(Some of you may have noticed that I have taken a break from writing these columns for a few weeks. Well, break’s over, and it’s time to get started again. Thanks for reading!)
This past Monday, America celebrated Memorial Day. I’ve been thinking about that, and wanted to share some thoughts.
Memorial Day is NOT national barbecue day. And it’s not a time for the linen sale at the mall, nor for the opening of the city’s swimming pools, nor the unofficial start of summer. It may have taken on some or all of those meanings, but that is not why it exists as a special day.
Memorial Day was originally known as “Decoration Day,” and originated during the Civil War. Boalsburg, Pennsylvania, claims to have started the tradition, when local ladies decorated the graves of war dead with flowers on July 4, 1864. Unfortunately for their claim, there are several documented cases in Virginia, Georgia, and elsewhere, of similar observances in 1861 and 1862.
To further add to the confusion, President Johnson signed a proclamation in 1967, naming Waterloo, New York, as the birthplace of Memorial Day. The truth is, it was such a good idea (and an obvious one), that it originated in several places, independent of each other, at about the same time.
Back in the days when families had private cemeteries, many Southern families would gather once a year in the spring or early summer to weed the grounds, repair any damages and place flowers on the graves. This was often done in connection with a family reunion and “dinner on the grounds” at the cemetery – it was a way of retaining family connections with those who had gone before, and in my opinion, a lovely custom. (My good friend Joel Fox has told me of attending his family’s cemetery get-togethers, and I always thought it was a nice tradition.)
So, it wasn’t a big stretch to go from such occurrences to placing flowers on the graves of those lost in the war.
One of biggest early celebrations of the day came in Charleston, South Carolina, on May 1, 1865, when nearly 10,000 recently-freed African-Americans came together to honor the hundreds of Union soldiers who had died in a POW camp there.
The term “Memorial Day” was apparently first used in the 1880s, and both terms seem to have been used until after World War II. However, it was not until 1967 that “Memorial Day” became an official Federal holiday – originally set for May 30, and later changed to the last Monday in May. Some localities still hold their observances on May 30, which is coming up tomorrow as I write this.
Memorial Day should not be confused with Veterans Day, which comes on November 11. (That was previously known as “Armistice Day,” and originally marked the end of hostilities of World War I in 1918, but that’s another story.) Memorial Day honors those who have died in the service of their country; Veterans Day honors the service of all military veterans. Both are appropriate, but they are not the same, and should not be thought of as interchangeable. (Thanks to Woody Turnbow for helping me appreciate this distinction!)
Besides honoring the sacrifice of those who have died, Memorial Day has also been a time of asking the larger questions of the cause for which they died. In the late 19th and early 20th century, for example, the day was often used to decorate the graves of the Southern Civil War dead, and to promote the “Lost Cause” of Southern independence.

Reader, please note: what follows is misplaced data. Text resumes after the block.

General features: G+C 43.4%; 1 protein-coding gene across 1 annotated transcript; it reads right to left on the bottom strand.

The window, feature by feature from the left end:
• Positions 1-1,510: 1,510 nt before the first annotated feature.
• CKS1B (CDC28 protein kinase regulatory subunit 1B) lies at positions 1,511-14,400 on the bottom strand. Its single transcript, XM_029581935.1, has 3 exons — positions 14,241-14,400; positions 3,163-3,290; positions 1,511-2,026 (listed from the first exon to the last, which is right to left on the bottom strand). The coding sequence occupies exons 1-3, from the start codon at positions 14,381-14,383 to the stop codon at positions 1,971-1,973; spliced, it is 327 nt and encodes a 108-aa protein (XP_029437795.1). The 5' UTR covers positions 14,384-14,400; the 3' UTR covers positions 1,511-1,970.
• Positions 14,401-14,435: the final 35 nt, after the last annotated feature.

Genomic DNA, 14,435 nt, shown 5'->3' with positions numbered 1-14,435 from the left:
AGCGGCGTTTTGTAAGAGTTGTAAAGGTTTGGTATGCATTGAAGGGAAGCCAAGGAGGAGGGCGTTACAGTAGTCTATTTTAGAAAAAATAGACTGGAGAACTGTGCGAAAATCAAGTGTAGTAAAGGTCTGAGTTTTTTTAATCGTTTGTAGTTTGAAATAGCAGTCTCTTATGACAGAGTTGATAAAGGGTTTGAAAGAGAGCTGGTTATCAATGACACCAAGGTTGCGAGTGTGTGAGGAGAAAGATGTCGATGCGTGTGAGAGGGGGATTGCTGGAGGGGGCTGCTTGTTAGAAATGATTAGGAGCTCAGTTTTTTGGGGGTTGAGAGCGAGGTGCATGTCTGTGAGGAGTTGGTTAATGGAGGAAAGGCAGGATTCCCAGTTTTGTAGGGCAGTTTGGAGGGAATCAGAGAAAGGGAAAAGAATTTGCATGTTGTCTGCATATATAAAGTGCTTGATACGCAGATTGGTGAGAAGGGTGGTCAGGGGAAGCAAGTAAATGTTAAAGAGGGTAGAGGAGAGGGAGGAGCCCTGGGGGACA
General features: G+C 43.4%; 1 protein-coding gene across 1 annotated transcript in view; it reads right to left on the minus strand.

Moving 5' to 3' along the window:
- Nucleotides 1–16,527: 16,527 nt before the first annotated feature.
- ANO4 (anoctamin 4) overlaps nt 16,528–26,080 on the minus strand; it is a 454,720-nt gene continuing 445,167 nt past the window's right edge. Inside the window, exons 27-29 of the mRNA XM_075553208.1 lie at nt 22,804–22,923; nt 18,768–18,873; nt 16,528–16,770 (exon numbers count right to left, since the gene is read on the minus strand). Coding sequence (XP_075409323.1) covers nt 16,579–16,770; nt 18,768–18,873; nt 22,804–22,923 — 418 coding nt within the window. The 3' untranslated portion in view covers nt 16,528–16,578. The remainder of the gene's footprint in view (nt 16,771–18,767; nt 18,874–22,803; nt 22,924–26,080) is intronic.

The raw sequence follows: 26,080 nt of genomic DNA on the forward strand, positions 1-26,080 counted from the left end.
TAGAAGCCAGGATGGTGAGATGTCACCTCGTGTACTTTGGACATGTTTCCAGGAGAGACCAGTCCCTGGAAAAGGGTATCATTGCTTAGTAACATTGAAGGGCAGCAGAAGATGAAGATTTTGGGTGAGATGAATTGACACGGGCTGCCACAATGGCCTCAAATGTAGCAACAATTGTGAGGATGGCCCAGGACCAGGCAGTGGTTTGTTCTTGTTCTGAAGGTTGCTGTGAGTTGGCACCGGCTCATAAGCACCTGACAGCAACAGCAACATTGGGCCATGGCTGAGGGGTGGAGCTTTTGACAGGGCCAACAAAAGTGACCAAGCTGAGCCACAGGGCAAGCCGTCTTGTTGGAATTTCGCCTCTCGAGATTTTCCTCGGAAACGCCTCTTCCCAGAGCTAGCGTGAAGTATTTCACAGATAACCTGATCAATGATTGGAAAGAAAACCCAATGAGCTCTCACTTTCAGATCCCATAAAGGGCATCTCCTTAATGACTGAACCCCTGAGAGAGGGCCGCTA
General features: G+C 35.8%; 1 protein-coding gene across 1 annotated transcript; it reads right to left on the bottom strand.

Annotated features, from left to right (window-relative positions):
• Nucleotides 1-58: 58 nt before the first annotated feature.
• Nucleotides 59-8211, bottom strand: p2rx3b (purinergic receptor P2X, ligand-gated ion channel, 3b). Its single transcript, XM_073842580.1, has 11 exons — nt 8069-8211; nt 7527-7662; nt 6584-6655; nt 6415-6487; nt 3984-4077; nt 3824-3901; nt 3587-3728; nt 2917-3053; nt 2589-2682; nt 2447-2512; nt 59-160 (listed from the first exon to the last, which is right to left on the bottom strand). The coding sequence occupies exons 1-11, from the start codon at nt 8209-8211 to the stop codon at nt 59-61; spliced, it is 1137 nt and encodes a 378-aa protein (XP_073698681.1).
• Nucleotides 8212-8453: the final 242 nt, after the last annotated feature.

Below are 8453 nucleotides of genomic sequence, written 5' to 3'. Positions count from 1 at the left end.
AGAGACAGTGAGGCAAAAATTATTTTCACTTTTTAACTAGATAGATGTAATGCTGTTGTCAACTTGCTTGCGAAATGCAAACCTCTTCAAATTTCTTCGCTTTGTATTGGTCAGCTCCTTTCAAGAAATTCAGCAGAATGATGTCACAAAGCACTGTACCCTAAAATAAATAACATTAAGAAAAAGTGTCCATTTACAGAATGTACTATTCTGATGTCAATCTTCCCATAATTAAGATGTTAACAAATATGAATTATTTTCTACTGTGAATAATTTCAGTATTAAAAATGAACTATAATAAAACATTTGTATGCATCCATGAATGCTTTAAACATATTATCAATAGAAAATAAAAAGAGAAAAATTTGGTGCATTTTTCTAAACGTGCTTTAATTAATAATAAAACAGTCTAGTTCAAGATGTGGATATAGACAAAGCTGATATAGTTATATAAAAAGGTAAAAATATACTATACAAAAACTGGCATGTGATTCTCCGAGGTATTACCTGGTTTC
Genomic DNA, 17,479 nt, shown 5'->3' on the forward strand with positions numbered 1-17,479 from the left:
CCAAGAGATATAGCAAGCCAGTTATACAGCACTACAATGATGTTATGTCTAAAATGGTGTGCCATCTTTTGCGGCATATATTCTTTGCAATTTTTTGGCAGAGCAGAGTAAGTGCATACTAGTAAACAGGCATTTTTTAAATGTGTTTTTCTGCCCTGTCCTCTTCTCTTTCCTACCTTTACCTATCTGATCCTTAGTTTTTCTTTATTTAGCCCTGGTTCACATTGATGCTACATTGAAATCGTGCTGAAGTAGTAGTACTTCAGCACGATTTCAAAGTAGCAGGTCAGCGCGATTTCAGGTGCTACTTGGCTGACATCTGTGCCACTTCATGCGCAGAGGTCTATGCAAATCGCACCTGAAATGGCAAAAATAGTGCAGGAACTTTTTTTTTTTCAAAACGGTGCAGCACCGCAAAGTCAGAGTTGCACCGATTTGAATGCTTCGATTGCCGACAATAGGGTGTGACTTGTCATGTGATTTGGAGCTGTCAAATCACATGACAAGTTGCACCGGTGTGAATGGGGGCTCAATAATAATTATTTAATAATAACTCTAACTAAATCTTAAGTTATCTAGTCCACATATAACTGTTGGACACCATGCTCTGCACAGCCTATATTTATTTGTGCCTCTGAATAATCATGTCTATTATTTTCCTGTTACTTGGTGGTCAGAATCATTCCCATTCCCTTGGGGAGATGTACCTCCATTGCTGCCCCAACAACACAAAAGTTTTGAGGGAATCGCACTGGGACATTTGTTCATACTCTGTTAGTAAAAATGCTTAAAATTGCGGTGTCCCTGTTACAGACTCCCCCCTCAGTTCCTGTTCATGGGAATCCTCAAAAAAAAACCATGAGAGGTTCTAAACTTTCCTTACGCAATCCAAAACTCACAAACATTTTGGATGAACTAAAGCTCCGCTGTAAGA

The day can be divisive and hurtful to some. For some, it is a time to mourn the waste of so many lives and the loss that represents; for others, it is a time to celebrate liberty and promote patriotic values. So what are we celebrating? Manifest Destiny and American Exceptionalism? Or the Land of the Free and the Home of the Brave?
It’s a good question, I think.
On the larger issue of remembering, here are just two Biblical truths to consider. First, go read the book of Deuteronomy, and notice how many times Moses commands the Israelites to “remember” during his farewell address – by my count, 16 times, or about once every other chapter. You definitely come away from that heartfelt speech with the sense that he wanted them to hold onto and cherish the thoughts of all that God had done for them, and to live accordingly.
Second, in the first chapter of Romans, when Paul is making his list of all the depravities of which unredeemed humanity is possible, notice that it all begins with the refusal to remember or give thanks to God for His many blessings. As he says, “They did not think it was worth their time to retain the knowledge of God” – sounds to me like a failure to remember.
Draw your own conclusions, my friends.
In my opinion, Memorial Day should not be used as a way of glorifying war, or whipping up some misguided patriotic fervor for a cause some may wish to promote. But it IS appropriate to remember those who have given “that last full measure of devotion,” who have “laid down their life for their friends,” and “who have died that this nation may live.”
It IS appropriate to ask if I am honoring their sacrifice not just with flowers or parades, but with a well-lived life.
And it is appropriate to remember the awful cost of war, and the terrible price paid by the families and loved ones. My grandmother Sallie McMillan had a brother who was killed in Korea, and I think she grieved his loss to her dying day.
So, to honor those who have given their lives for this country, and to their families:
O beautiful for heroes proved
In liberating strife,
Who more than self, their country loved,
And mercy more than life.
America! America! May God thy gold refine,
‘Til all success be nobleness, and ev’ry gain divine.